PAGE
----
Blogger: Guy Creese
According to a story in The New York Times and elsewhere, Microsoft is going to make changes in the Windows Vista OS, allowing users to select a default desktop search program (such as, umm... Google Desktop Search), rather than defaulting to "Instant Search" that Microsoft built into the operating system.
Google had filed a complaint with the U.S. Justice department in December 2006, saying that the built-in functionality didn't allow competition from other desktop search applications. (The built-in Vista functionality also blunted Google's May 2006 deal with Dell Computer, where Dell agreed to pre-load the PCs it sells with the Google toolbar for Web and PC search.) Microsoft's initial response was that no, it didn't prevent competition -- that users could install a third party app such as Google Desktop Search if they so desired. Google's riposte was along the lines of, "Yeah, but it slows the system down running two indexers at once." (Although I didn't test the specific instance, I can certainly verify that that can happen. Several years ago, in order to better understand the functionality of desktop search, I concurrently ran desktop search applications from Blinkx, Copernic, Google, and Yahoo! and watched my system slow to a crawl.)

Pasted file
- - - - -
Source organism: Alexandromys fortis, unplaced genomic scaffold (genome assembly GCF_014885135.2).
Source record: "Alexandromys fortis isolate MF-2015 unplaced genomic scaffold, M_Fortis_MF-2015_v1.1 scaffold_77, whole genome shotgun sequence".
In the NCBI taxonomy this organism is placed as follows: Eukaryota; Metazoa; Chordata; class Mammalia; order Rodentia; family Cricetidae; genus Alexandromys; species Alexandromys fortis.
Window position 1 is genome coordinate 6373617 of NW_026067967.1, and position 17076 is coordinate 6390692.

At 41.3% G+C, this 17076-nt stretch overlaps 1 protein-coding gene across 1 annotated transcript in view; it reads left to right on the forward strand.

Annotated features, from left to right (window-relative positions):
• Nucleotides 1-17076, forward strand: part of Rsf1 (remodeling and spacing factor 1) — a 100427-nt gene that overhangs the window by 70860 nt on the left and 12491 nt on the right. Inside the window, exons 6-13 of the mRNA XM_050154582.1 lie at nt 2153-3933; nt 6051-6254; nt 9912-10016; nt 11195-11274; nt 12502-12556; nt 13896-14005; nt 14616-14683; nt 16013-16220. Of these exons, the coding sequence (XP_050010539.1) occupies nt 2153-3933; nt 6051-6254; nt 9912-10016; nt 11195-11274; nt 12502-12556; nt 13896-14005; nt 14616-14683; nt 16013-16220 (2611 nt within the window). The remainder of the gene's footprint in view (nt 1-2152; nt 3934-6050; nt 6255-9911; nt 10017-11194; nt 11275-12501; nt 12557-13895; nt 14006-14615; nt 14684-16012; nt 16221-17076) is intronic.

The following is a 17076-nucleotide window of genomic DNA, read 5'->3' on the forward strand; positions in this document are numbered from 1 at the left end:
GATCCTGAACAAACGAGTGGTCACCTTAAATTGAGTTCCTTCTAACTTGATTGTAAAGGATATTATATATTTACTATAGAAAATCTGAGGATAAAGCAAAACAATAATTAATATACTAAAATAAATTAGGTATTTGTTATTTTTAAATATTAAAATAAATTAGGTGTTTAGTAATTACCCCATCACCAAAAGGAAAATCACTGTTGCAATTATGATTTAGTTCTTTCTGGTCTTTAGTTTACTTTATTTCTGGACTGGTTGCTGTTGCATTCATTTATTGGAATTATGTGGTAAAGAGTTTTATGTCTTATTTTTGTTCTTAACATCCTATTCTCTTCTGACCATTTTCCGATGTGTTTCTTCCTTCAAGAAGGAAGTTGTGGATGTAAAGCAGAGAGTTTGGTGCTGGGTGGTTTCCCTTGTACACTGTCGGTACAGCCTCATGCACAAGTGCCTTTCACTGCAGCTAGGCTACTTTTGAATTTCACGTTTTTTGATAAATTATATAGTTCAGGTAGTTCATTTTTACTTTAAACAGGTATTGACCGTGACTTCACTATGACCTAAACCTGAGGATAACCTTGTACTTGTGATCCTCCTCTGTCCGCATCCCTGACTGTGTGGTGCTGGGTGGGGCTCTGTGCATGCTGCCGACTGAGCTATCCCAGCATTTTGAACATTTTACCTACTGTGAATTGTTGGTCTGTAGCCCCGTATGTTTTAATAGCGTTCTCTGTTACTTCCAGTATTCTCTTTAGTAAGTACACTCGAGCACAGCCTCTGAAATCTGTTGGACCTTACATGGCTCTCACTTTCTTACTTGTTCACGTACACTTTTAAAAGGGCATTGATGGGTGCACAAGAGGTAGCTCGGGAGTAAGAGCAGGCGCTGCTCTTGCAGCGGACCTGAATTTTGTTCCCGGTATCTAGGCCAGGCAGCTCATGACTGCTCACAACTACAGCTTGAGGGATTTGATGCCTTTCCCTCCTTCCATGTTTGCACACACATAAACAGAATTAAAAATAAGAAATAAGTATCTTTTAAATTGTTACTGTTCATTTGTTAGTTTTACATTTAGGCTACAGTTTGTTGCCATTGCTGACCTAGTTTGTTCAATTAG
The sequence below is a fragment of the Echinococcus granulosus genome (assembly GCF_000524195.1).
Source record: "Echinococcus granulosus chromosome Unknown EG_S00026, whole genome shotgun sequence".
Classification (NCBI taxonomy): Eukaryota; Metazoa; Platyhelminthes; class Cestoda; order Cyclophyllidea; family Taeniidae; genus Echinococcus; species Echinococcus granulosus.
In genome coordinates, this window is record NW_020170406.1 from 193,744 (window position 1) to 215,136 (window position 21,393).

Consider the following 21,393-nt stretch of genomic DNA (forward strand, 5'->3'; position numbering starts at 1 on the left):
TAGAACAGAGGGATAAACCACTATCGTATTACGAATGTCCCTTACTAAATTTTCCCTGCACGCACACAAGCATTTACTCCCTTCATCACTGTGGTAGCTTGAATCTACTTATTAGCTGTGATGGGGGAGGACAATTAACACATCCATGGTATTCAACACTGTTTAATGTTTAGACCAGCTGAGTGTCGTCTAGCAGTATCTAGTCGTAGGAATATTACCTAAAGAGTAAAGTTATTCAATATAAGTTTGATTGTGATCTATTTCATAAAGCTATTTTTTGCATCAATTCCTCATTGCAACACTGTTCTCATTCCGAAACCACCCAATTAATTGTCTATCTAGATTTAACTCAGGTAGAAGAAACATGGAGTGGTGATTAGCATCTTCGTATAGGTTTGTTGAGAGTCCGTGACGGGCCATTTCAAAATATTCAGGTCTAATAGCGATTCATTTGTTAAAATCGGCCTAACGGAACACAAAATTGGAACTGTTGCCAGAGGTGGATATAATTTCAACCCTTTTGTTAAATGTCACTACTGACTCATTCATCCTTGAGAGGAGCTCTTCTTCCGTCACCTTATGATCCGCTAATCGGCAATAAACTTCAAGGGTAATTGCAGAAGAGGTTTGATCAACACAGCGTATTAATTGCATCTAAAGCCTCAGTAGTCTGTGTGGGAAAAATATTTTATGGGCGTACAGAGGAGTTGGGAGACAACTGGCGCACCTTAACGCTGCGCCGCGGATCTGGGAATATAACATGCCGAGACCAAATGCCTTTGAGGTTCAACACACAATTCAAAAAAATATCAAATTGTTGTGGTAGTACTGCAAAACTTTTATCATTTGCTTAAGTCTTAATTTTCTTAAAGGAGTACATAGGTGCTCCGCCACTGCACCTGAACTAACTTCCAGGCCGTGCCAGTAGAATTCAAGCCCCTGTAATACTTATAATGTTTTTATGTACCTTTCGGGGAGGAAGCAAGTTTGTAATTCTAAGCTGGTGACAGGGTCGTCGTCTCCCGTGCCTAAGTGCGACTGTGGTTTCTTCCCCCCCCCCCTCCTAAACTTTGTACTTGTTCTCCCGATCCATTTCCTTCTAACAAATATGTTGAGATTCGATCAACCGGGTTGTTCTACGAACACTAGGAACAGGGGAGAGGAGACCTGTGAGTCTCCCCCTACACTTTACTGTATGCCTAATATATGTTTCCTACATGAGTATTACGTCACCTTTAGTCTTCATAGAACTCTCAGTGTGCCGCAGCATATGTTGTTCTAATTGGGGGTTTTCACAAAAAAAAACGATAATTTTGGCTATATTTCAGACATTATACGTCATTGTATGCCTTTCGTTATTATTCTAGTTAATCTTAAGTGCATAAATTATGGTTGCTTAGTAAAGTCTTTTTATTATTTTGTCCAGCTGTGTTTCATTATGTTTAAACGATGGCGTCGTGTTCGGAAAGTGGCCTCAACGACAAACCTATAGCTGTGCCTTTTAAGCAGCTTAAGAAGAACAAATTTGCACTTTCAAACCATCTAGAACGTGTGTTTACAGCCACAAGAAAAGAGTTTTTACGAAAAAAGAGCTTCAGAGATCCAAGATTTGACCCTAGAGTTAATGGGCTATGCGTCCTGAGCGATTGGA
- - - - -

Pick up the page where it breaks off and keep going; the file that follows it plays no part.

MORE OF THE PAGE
So after a bit of posturing by Google, Microsoft, the U.S. Department of Justice, and attorney generals from the U.S. states, a deal has been cut. This is a win for users, as users should be able to choose which desktop search application they use, partly because the user interfaces are inclined to be different. For example, I personally don't like the sidebar Google interface; I much prefer Yahoo! Desktop Search (built by X1). Desktop search, just like a worker's physical desk, is an intensely personal thing. Some users like buttons to push, others want a clean text box and nothing more, while others want to see suggested content. With Copernic, Google, Microsoft, X1, and others each offering different UIs, letting users choose their own is a good thing.